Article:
The Black Tower

© The Black Tower (John Smith, 1987)

The Black Tower

John Smith is an essential figure in the evolution of twentieth-century European experimental cinema. His work is often transgressive, sometimes voyeuristic, and always undermines the traditional framework of filmmaking. He also frequently pushes boundaries in terms of genre, ranging from comedies to horror.

An example of Smith's existential horror is The Black Tower, which centres on a man convinced that a black building is following him around. The film goes to the heart of Smith's interests: the ‘image’ as filmic fact that is constantly questioned and, moreover, undermined by language and sound(track).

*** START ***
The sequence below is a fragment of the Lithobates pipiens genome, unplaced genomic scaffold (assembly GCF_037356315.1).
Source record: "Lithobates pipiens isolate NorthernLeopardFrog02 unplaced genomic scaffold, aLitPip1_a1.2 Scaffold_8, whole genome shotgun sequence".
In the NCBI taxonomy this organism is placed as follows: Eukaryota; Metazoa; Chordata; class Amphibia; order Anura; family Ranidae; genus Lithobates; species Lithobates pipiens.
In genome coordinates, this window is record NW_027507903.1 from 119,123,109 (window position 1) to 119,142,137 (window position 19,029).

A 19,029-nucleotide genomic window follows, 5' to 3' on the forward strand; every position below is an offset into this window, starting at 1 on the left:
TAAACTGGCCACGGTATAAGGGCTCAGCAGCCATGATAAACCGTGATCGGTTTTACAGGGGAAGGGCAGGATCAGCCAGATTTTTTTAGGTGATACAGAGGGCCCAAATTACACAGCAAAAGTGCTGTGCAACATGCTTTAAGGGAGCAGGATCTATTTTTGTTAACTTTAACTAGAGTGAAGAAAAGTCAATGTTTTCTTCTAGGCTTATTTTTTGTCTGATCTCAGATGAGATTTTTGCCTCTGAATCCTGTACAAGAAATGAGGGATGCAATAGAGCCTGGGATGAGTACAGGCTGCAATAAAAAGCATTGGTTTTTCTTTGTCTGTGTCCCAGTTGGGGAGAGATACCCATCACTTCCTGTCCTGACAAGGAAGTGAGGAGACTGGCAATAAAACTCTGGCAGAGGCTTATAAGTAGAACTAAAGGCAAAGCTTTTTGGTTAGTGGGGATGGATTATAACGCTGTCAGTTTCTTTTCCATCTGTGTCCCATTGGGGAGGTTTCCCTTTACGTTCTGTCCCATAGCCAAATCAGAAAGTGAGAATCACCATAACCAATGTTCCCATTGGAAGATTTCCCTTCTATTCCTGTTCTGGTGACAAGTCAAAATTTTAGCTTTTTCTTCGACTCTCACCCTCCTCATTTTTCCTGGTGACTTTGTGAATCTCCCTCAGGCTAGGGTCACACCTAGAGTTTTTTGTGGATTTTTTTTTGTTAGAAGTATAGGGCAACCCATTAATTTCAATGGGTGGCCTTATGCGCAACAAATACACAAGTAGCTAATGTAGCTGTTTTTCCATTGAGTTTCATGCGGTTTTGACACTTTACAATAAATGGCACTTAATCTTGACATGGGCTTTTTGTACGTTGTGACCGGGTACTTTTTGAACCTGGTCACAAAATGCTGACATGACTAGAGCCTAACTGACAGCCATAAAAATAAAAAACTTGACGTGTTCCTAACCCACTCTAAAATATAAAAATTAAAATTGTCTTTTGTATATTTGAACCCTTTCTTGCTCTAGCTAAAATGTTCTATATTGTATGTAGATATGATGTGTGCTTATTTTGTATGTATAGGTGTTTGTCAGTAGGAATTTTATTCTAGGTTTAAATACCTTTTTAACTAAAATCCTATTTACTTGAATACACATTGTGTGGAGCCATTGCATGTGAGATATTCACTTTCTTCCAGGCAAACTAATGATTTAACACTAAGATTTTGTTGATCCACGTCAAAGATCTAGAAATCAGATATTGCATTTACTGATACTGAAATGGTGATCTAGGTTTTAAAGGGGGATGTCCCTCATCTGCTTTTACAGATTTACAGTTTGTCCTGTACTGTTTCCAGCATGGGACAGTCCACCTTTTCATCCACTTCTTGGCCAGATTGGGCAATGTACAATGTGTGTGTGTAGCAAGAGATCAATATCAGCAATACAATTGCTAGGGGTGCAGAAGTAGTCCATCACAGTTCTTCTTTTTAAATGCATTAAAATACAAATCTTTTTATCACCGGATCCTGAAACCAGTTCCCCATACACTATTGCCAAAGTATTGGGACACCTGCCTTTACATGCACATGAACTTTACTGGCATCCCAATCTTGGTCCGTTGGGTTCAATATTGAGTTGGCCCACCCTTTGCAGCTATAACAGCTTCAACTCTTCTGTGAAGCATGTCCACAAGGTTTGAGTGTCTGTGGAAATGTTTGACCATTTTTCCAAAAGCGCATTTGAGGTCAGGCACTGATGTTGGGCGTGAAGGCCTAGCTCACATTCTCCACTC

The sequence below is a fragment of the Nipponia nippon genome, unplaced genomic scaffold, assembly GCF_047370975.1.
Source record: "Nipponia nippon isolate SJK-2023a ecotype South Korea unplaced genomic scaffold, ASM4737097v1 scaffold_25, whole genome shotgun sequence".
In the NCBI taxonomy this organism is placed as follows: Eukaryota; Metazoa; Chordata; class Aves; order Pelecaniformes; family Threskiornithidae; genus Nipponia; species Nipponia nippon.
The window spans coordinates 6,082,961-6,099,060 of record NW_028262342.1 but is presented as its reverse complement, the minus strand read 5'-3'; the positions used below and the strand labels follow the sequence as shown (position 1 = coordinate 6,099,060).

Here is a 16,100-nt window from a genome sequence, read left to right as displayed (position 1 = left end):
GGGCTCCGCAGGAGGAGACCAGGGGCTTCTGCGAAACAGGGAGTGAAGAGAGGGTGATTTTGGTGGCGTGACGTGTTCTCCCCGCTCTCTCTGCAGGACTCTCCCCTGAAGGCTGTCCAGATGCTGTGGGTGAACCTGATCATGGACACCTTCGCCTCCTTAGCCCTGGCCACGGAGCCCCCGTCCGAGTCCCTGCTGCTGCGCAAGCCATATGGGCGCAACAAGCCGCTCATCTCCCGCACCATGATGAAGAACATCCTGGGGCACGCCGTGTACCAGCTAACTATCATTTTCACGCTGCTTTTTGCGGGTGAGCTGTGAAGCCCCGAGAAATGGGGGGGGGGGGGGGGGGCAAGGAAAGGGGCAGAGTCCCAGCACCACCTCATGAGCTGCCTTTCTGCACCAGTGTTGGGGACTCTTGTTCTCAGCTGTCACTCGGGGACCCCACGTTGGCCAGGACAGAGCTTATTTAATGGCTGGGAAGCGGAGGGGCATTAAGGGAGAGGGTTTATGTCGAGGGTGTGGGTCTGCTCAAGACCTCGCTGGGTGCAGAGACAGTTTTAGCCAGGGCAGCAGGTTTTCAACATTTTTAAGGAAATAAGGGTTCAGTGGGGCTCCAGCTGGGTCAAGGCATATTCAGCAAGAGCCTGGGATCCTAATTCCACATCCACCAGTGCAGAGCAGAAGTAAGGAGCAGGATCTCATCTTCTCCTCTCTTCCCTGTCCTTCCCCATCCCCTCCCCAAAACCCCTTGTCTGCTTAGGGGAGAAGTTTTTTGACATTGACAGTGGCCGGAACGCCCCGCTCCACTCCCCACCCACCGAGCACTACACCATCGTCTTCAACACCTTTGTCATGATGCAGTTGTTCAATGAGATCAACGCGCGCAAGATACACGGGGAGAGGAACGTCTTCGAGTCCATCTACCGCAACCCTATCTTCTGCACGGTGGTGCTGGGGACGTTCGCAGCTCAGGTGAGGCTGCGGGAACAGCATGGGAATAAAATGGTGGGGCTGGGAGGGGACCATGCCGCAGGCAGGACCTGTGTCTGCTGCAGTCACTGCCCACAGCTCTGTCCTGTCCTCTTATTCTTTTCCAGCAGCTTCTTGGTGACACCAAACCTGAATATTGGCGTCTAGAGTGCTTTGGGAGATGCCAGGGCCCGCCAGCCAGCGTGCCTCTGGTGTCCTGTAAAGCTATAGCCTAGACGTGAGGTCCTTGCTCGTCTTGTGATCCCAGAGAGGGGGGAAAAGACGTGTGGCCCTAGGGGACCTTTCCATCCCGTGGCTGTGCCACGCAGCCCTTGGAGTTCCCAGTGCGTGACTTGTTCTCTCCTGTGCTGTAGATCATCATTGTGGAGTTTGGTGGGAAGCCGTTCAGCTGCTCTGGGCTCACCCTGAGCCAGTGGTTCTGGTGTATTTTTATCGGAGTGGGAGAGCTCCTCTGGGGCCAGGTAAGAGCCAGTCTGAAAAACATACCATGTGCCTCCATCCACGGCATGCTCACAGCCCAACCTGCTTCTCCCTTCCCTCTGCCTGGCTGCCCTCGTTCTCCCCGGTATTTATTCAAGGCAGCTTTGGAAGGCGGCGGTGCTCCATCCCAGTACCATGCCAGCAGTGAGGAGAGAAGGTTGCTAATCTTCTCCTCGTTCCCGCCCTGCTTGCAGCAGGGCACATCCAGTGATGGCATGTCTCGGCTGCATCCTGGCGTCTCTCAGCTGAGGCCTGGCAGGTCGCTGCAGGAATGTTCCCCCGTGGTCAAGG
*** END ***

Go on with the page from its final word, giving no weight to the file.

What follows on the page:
In an interview, Smith himself said, “I was surprised when I first showed the film how much people got drawn into the narrative aspect of it, because for me, the story wasn’t the most important part. What was important was that the story was a pastiche of a horror, or mystery or science fiction, which to some degree is kind of immersive. I wanted to draw the viewer in, to get them involved in the psychology, but it was very light hearted and tongue-in-cheek and playful.”

What the titular Black Tower exactly symbolises is therefore up to the audience. An illustration of depression, for example? A commentary on the Big Brother society? Or an allegory for gentrification? All plausible.